Yet Wilson made an unforced error shortly after Kelly addressed the media — a gaffe that reinforced the charge from Trump supporters that she is a self-promoter.
“You mean to tell me that I have become so important that the White House is following me and my words?” Wilson said in an interview with WSVN-TV in Miami. “This is amazing. That's amazing. That is absolutely phenomenal. I'll have to tell my kids that I'm a rock star now.”
Conservative news outlets quickly plastered Wilson's remarks on their homepages, sometimes adding exclamation points or all-caps fonts to emphasize the shock value. The congresswoman who slammed Trump for a comment that she deemed insensitive had just said something TACKY and SELF-SERVING!
In fact, Wilson's comments were not unlike ones you'd hear from Trump himself. The president has been known to marvel at his own fame, such as when he said on that infamous “Access Hollywood” tape that he kisses women without permission, “and when you're a star, they let you do it.”
By saying it is “absolutely phenomenal” that her national profile has been elevated by a story that, at the root, is about the death of Army Sgt. La David T. Johnson and three other servicemen in Niger, Wilson opened herself up to questions about her motives.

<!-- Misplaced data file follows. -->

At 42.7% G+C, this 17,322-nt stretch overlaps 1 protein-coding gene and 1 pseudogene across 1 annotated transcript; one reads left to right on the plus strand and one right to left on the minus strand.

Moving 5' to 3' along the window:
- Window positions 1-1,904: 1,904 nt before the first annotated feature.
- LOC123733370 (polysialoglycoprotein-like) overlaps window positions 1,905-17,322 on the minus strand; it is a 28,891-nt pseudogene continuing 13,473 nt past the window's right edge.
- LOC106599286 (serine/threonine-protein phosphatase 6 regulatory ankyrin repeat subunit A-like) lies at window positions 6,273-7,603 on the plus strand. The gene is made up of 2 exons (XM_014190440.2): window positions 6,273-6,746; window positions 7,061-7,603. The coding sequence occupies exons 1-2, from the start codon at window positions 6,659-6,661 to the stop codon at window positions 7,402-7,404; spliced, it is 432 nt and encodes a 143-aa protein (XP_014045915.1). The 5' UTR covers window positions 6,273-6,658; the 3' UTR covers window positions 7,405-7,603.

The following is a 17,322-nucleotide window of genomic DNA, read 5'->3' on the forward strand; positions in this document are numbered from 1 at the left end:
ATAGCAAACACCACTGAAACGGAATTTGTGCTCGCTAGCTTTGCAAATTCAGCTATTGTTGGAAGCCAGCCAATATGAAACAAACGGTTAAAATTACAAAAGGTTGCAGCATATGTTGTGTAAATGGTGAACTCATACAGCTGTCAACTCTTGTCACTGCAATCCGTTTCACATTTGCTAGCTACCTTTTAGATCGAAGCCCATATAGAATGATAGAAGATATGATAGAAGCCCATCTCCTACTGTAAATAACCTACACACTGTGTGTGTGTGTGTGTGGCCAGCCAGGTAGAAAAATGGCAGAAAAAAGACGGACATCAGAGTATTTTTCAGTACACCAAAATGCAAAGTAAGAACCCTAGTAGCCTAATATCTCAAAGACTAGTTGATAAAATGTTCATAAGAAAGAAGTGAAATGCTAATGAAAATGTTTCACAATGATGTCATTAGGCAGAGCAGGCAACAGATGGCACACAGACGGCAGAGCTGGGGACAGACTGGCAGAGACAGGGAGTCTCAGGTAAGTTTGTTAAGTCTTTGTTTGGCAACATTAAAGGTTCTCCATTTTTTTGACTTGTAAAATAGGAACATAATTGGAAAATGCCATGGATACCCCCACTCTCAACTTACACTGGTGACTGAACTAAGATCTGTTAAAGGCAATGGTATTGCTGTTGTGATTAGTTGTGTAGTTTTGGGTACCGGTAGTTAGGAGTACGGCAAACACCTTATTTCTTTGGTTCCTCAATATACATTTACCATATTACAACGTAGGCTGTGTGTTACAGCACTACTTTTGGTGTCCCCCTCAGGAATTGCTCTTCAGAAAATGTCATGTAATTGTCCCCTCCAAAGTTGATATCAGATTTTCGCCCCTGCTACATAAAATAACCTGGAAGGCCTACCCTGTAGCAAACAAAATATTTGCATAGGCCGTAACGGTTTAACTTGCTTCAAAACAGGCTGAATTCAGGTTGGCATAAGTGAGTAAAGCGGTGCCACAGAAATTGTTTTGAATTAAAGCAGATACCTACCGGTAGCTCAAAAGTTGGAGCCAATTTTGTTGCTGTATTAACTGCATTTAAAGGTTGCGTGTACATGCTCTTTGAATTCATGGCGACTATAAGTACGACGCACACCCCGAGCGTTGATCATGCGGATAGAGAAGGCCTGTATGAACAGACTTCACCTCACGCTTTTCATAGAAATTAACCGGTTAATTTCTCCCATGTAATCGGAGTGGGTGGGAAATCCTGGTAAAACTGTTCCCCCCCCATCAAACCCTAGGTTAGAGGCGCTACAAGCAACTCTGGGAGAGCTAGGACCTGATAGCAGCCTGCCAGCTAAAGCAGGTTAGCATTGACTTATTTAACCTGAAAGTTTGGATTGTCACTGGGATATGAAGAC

Did she set out to defend the honor of the Johnson family or to make a name for herself?
Kelly argued for the latter in not-so-subtle fashion on Thursday. He told a story about a speech that Wilson delivered in 2015 at the dedication of an FBI building in Miami, casting her as an “empty barrel” who was more interested in praising herself than honoring the two slain agents for whom the facility was named.
Kelly got the details wrong. His claim that Wilson took credit for securing funding to construct the FBI office was false.
But Wilson's “rock star” comment lent credence to Kelly's underlying accusation that she is — to borrow a word that Trump once applied to another person who spoke at the FBI dedication ceremony — a “showboat.”